Cahalen Morrison & Eli West,
I'll Swing My Hammer with Both My Hands
(independent, 2014)

Nobody does it quite like this. "It" is the sound of antique American music, and "this" is the duo of Cahalen Morrison & Eli West, who are young men from the Pacific Northwest. The most immediate inspiration, however, is the music forged on the other side of the continent, in Appalachia by fiddlers, banjo pickers and mountain string bands. And there's something of Woody Guthrie here, too, a man who out of Southern roots fashioned memorable songs set in Columbia River country.

There is also the deeply poetic sensibility of Morrison's words -- he is the writer of the two -- not to mention the harmonies he and West create, of a sort that, if they'd lived to hear them, might have stopped Charlie & Ira Louvin in their tracks. I can't believe Morrison & West are showing off when they cover the Louvins's "Lorene" -- not to be confused with the 19th-century parlor ballad "Lorena," a favorite of the late, still-missed John Hartford -- on I'll Swing My Hammer with Both My Hands. But if they are, well, nobody's the loser, and who can blame the lads?

Oddly, though Morrison & West are rock musicians by no definition whatever, their album brings those early records by The Band (perhaps a folk outfit by some definitions) to mind. The Band took what Mike Seeger called the Old Southern Sound and put it to electric instruments while conjuring up its spirit as viewed through a counterculture-tinted lens. Nothing on Hammer exactly recreates the comic surrealism of "The Weight" or "Up on Cripple Creek," but a song like "James is Out" resurrects the same playful rural humor of another era. Like The Band, Morrison & West construct an imagined South and a phantom (if still recognizable) America. On the other hand, as is certainly not the case with Robbie Robertson, Bob Dylan's influence is neither omnipresent nor even much apparent.

Ably produced by the ubiquitous Tim O'Brien, the two play, with the self-confidence of masters, assorted stringed roots instruments -- guitar, clawhammer banjo, bouzouki, mandolin and dobro -- backed by a small ensemble including, among others, O'Brien and Boston fiddler Brittany Haas. The arrangements feel at once startlingly authentic and attractively fresh.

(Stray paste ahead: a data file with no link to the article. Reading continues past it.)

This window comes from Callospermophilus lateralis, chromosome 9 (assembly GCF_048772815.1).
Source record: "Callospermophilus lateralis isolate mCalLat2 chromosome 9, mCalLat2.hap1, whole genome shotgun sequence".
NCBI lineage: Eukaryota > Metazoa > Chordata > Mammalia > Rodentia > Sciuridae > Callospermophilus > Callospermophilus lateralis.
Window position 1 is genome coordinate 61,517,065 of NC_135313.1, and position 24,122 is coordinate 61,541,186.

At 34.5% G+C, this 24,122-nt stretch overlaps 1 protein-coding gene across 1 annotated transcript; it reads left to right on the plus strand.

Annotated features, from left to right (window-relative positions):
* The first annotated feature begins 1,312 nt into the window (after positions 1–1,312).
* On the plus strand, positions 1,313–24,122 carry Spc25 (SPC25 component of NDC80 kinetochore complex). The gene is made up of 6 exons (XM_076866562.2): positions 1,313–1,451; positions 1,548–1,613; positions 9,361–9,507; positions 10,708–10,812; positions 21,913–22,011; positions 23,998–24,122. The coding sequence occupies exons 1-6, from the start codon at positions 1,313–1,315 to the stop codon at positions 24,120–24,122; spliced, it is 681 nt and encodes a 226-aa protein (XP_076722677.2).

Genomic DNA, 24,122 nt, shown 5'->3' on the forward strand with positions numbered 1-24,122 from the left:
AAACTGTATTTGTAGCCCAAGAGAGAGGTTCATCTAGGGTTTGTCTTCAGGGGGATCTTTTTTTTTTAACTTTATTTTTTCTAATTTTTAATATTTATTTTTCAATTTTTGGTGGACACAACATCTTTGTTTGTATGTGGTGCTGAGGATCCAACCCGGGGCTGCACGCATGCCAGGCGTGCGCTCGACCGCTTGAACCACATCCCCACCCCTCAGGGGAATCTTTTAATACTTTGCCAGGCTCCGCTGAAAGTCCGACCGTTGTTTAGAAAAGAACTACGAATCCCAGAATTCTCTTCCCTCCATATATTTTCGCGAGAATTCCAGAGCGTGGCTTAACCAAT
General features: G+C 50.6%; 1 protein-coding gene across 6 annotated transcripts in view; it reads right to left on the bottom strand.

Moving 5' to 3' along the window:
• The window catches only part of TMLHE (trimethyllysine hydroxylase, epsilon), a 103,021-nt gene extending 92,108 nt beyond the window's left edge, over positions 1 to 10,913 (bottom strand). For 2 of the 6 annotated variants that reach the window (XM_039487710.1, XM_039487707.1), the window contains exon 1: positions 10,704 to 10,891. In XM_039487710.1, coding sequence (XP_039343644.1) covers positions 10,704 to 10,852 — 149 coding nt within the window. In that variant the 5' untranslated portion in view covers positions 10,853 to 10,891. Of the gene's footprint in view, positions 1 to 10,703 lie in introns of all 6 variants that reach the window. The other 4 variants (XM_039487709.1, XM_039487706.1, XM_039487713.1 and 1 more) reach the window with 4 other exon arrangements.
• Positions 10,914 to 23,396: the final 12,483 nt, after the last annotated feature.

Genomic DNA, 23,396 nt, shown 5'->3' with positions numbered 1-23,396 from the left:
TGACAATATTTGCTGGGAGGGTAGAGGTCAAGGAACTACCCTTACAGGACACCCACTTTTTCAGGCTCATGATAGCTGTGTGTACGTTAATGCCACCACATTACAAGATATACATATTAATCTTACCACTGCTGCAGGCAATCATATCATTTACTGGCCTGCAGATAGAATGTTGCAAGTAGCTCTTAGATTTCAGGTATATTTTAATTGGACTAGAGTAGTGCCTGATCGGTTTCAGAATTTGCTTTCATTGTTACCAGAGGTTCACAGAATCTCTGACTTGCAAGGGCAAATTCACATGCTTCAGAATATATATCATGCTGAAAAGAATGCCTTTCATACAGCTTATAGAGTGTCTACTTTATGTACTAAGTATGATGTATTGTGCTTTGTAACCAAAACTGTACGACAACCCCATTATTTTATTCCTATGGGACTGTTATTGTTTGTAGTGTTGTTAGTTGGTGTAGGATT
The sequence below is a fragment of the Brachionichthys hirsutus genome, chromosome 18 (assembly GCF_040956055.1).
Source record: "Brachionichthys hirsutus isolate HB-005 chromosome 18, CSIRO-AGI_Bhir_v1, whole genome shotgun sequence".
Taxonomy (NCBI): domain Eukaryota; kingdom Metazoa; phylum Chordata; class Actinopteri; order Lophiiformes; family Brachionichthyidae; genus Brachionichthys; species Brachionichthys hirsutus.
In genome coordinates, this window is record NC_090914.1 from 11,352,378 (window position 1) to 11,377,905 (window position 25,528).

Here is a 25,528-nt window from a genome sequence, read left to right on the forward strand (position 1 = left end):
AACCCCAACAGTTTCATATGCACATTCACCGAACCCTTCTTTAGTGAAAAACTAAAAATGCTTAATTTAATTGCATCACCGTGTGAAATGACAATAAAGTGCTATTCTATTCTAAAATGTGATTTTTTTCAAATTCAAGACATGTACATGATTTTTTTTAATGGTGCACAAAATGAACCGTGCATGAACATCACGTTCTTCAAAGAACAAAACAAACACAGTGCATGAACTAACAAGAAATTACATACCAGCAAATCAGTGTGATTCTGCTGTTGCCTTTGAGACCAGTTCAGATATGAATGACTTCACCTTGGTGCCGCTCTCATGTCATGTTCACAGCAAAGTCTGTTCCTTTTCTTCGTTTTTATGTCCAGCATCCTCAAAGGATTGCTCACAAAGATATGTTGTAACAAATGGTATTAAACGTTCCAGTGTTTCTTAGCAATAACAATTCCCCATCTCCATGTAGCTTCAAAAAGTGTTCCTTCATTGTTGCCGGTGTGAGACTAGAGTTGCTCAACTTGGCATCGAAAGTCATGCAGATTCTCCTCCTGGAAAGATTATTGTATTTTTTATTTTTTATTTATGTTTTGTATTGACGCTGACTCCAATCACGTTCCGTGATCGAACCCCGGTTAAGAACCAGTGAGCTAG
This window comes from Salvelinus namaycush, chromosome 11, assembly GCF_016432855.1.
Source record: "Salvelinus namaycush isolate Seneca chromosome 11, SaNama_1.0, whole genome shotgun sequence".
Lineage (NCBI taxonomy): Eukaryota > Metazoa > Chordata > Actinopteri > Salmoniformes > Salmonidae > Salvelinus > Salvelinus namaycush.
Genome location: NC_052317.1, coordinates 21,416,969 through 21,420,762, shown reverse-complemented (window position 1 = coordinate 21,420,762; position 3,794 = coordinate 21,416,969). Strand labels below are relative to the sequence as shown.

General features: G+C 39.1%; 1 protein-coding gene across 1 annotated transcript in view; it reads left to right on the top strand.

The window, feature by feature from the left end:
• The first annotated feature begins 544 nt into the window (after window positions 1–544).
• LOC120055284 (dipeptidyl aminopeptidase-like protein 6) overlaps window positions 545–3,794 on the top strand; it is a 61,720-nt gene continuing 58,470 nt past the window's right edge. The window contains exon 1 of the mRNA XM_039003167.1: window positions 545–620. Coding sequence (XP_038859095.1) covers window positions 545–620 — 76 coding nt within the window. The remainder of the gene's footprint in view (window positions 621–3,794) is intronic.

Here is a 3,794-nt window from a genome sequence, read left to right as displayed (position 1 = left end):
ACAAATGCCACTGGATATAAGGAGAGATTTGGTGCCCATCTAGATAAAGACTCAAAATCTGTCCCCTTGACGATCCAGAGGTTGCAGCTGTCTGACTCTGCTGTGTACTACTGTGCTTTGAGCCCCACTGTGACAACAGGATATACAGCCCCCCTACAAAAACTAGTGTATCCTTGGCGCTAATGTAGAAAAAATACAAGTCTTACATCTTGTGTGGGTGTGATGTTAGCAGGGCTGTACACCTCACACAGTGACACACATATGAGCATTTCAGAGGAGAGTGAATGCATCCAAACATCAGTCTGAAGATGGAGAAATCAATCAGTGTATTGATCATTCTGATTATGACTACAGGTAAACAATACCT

If these are not literal folk songs -- there is no actual traditional song here -- they're something like the ghosts of folk songs. Or, put another way, these could be the voices that whisper beneath the rough exterior of the originals. They're what one might hear if the source singers' circumstances and biographies (and, yes, educational levels) were otherwise. In that sense, for one example, it's not hard to think of "Anxious Rows" as a song Dock Boggs would have performed if he'd lived and reflected on it long enough. I don't mean to argue, of course, that this is strictly true, but damn it if Morrison & West don't get you to consider it might be.

There are 14 cuts and not a single throwaway. Three are covers: the above-mentioned Louvin Brothers tune, plus the Appalachian-flavored gospel standard "Green Pastures" -- in a version that, so help me, rivals Ralph Stanley's and Emmylou Harris's -- and "Natural Thing to Do," a fine pure-country number by veteran bluegrass composers Leroy Drumm & Pete Gobel, though not done as bluegrass. (Do not mistake the album's banjos and fiddles for bluegrass, which is not to be located anywhere here.) The originals are so strong and consistent that one has to struggle to pick out favorites -- "Down in the Lonesome Draw?" "Pocket Full of Dust"? "Livin' in America?" -- before abandoning the quest as so much pointless mental anguish. Nothing like mental anguish, Hammer is all wonder, profundity, and pleasure.

music review by
Jerome Clark

26 April 2014

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